What recent developments in King County tell us is that the dark legacy of poll taxes and "literacy tests" is not as much a thing of the past as we would like to believe. Unfortunately, there is still an immediate need to protect voters from those seeking new methods to disenfranchise them for partisan advantage.

We need election-law reform, but that must mean strengthening our current protections rather than weakening them, as Republicans are proposing. What we need is strong, loophole-free legislation in Olympia that will bar, once and for all, the sort of mass-challenge abuses we just experienced here in King County.

Trifling with voting rights for our citizens is no small thing.

Posted by Lynn Allen on December 22, 2005 at 02:31 PM in Miscellany | Permalink | Comments (0) | TrackBack

Details of the Proposed State Budget

Carl over at Washington State Political Report has the details on Gregoire's proposed state budget.  As he says, the right people seem to be for it and the right people seem to be against it.  It must be pretty good.

The Olympian has an article on the budget as well which Carl condensed quite nicely.

We interviewed the governor last week and have the background and vision that supports this budget.

Posted by Lynn Allen on December 22, 2005 at 02:14 PM in Inside Baseball | Permalink | Comments (0) | TrackBack

December 21, 2005


In a breath of fresh air for thinking people everywhere, Judge John Jones delivers a massive smackdown to Intelligent Design:

Judge Jones, a Republican appointed by President Bush, concluded that intelligent design was not science, and that in order to claim that it is, its proponents admit they must change the very definition of science to include supernatural explanations.

Judge Jones said that teaching intelligent design as science in public school violated the First Amendment of the Constitution, which prohibits public officials from using their positions to impose or establish a particular religion.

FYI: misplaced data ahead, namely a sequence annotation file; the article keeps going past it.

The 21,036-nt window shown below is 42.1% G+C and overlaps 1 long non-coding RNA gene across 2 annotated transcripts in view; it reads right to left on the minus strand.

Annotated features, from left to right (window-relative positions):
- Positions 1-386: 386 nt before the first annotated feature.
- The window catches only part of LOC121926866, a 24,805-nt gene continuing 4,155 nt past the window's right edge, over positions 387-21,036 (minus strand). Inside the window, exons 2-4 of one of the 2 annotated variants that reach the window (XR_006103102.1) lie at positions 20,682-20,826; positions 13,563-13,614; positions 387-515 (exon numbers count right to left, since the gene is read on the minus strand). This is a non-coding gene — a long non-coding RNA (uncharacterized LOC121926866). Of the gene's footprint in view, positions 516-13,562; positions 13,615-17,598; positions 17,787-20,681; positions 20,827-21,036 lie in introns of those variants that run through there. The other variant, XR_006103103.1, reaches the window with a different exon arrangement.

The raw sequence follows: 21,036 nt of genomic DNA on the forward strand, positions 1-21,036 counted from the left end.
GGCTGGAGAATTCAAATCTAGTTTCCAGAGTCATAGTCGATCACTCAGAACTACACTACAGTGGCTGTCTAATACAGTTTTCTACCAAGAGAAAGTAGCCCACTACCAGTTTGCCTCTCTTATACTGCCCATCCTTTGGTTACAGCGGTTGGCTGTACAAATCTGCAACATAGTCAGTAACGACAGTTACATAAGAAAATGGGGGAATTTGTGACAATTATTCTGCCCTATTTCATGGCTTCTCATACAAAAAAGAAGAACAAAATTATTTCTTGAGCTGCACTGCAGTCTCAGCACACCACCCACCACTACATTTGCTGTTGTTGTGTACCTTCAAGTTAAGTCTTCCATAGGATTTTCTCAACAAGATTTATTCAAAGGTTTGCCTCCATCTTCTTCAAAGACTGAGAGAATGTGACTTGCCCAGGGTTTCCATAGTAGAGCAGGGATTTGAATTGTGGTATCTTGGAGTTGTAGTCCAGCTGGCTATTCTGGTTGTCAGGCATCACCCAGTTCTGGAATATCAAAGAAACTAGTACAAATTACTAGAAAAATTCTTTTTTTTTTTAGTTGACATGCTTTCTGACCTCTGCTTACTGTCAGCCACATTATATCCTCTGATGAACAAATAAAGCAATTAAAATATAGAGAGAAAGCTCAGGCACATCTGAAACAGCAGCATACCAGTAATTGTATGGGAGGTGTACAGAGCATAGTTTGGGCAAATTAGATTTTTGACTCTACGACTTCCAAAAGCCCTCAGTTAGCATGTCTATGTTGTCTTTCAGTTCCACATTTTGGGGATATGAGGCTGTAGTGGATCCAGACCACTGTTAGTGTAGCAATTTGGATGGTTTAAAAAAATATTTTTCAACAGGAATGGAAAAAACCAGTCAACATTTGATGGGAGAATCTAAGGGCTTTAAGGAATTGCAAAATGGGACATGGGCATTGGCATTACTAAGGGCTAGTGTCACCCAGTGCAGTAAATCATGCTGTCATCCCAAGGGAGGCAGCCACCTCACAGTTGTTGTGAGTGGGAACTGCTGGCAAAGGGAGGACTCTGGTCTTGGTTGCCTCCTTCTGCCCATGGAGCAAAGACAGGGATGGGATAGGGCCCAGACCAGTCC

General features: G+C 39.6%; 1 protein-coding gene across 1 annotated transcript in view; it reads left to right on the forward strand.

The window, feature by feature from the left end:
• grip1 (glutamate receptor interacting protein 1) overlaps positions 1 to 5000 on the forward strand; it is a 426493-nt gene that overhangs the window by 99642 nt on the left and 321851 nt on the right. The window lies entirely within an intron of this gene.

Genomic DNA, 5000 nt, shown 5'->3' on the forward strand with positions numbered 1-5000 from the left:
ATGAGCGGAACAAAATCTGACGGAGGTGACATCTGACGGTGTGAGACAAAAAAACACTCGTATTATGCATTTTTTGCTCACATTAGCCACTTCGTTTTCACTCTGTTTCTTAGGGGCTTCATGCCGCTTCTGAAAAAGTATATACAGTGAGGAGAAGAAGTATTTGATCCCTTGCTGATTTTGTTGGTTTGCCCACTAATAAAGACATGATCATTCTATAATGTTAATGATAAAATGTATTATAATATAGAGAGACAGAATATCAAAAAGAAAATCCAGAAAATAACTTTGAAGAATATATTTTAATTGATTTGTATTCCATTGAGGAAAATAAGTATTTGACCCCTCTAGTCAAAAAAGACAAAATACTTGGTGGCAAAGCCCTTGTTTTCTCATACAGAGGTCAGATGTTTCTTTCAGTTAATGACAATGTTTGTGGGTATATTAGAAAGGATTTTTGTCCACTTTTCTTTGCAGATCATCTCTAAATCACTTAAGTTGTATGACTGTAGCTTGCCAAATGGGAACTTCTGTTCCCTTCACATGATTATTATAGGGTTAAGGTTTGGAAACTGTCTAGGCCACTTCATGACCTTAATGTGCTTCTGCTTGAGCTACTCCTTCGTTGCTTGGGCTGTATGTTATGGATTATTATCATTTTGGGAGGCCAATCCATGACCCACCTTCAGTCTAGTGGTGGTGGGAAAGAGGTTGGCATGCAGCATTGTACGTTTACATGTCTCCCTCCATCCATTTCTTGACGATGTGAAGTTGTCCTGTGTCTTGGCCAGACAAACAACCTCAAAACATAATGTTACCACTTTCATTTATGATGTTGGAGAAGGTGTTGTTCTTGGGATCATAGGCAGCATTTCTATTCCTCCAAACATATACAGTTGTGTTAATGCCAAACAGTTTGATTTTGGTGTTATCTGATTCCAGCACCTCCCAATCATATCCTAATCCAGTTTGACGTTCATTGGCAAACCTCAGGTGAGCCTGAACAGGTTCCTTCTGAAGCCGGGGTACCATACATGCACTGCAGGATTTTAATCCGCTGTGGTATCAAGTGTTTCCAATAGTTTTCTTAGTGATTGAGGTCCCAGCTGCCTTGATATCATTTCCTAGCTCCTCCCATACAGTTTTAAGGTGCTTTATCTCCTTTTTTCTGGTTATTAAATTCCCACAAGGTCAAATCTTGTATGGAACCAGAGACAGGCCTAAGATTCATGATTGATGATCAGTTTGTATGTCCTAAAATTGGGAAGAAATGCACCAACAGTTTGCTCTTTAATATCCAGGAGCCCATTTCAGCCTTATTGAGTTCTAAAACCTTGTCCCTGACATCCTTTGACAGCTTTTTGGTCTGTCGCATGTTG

"To be sure, Darwin's theory of evolution is imperfect," Judge Jones wrote. "However, the fact that a scientific theory cannot yet render an explanation on every point should not be used as a pretext to thrust an untestable alternative hypothesis grounded in religion into the science classroom or to misrepresent well-established scientific propositions."

David Postman at the Seattle Times covers The Discovery Institute's attempts to weasel away from this devastating blow to their pet theory (and core business.)  The irony of the Discovery Institute accusing a federal judge of "ignoring facts that don't fit his little theory" is just delicious.

Posted by Jon Stahl on December 21, 2005 at 11:06 PM in National and International Politics | Permalink | Comments (0) | TrackBack

I'd Vote For Vote-By-Mail

Ron Sims appears to be steering King County towards all-mail balloting.  I think it's a sensible idea.

But what I think is one thing; what researchers have learned from studying Oregon's experiment with mail-in voting over the past five years is more interesting.  And thanks to the internets, you can read about it on the Oregon Secretary Of State's website.

The most interesting piece might be "Ballot Integrity and Voting by Mail: The Oregon Experience," by The Early Voting Information Center at Reed College.  In it, researchers conclude that mail-in balloting is one of the most secure and safe ways to vote.


Posted by Jon Stahl on December 21, 2005 at 10:35 PM in Inside Baseball | Permalink | Comments (0) | TrackBack

Conviction and Staying the Course

One of the regular commenters, MrsK8, over at firedoglake wrote a wonderful piece that was frontpaged, entitled "And Yet There Was Hope".  She talks about the solemn duty and spiritual conviction that she sees is needed for us to work toward our goals of freedom, civil liberties and rule of law in these difficult times. I'm quoting the whole of it because it is so good.  Reminds me to mention - if you aren't reading firedoglake regularly you are missing one of the best blogs on the Internet.   

Because we love what this country of ours is meant to represent in its principles and ideals (even though we have often fallen way, way short of them), we have a solemn duty to fight our hearts out. A SOLEMN DUTY. We need the kind of soul-searing commitment that says we will fight even if we don't know if we will succeed or can succeed. We'll fight because it is right, and because we owe it to ourselves, to future generations, and to the memory of our founders and those who fought to preserve the Union and those who gave their lives for the right to vote or the right to strike.